WINSTON-SALEM — The cancer-fighting antioxidants in Muscadine grapes have been heralded and chronicled in medical research for years. Native to North Carolina, the thick skins and prolific seeds provide an avalanche of resveratrol and ellagic acid which has been shown to battle colon, lung and liver cancer in mice while also reducing the risk of coronary heart disease.
A five-year study of a potent muscadine grape extract developed by Wake Forest University’s School of Medicine is showing remarkable effects in battling breast and prostate cancer while also elevating and enhancing standard care therapies.
Dr. Patricia E. Gallagher, a lead researcher at Wake Forest School of Medicine, shared key findings of that study at the recent N.C. Wine Growers Association annual conference. She noted that the 100-plus phenolics in the extract — not yet available commercially — is “a cocktail of multiple compounds regulating more than 3,000 genes.
Gallagher said Wake Forest research strongly suggests that the designer-extract also boosts the cancer fighting abilities of other chemo-therapeutics such as Tamoxifin, commonly prescribed for breast cancer patients.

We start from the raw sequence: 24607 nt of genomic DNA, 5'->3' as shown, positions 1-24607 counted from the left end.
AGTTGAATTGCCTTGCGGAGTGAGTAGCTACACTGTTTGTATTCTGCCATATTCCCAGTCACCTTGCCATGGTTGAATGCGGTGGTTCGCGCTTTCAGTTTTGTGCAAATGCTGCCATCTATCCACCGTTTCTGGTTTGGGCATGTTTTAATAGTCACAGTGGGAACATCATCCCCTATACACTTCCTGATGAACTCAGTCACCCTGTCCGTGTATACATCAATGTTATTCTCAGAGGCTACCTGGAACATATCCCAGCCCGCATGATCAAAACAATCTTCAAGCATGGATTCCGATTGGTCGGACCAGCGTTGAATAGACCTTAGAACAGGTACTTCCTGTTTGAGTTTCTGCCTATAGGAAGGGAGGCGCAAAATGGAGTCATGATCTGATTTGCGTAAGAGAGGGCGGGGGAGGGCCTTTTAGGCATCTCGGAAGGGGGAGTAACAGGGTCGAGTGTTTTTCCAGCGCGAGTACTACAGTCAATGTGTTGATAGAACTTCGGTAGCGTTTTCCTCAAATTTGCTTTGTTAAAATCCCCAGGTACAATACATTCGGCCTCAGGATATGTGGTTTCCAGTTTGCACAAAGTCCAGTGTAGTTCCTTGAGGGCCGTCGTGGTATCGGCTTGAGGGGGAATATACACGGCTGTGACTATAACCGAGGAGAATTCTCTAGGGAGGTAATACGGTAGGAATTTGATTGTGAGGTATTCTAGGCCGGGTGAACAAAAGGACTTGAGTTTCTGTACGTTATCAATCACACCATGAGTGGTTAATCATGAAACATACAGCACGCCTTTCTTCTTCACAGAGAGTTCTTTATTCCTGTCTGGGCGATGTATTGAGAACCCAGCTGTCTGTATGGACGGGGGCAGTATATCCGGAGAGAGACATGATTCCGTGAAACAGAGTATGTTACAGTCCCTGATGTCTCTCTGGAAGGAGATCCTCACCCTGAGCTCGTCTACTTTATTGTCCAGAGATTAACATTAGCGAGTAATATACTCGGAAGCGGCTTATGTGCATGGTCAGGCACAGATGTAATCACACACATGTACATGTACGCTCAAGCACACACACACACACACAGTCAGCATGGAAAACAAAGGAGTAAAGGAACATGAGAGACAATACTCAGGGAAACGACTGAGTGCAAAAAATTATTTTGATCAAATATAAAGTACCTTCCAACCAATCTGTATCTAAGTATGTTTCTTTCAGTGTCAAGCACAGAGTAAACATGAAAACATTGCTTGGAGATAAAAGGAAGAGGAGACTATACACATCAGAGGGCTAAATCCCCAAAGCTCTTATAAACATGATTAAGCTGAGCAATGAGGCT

And there’s more good news, she says: Although many cancer-fighting regimens are a combination of drugs that carry negative effects such as cardio-vascular problems, the Wake Forest extract carries no negative side effects.
“This is going to be a hard sell to doctors,” she told grape growers and wine makers.
To get the same cancer-fighting effects of the extract, someone would have to drink three bottles of Muscadine wine daily. This, Gallagher joked, is not medically recommended for obvious reasons.
The study involves more than two dozen researchers from various disciplines and is funded by a $20 million gift — the largest in Wake Forest Baptist history. That financial boost is allowing research and clinical trials to proceed at a much faster pace.
The best part: “We’re using what is thrown away (in wine production) — the skins and seeds. We’re using these parts to benefit mankind.”
N.C. State University Agricultural Extension Specialist Dr. Mark Hoffman brought additional news to the annual wine conference:
- North Carolina now has more than 200 wineries and 2,300 acres of vineyards
- The economic impact of the wine industry on North Carolina exceeds $2 billion annually
- North Carolina is ranked No. 7 in the nation in wine gallons produced
- The federal government recognized the state’s newest designated grape growing region in 2019: The Crest of the Blue Ridge in Henderson County. It includes Burntshirt Vineyards, Saint Paul Mountain Vineyards and Point Lookout Vineyards.
- Thanks to low rainfall levels last summer, the 2019 growing season offered high yields and excellent fruit.
This year, the state will celebrate North Carolina Wine Month in May, rather than September. Most wineries found it difficult to plan special events in September because that’s when harvest, crush and filling tanks is at its peak.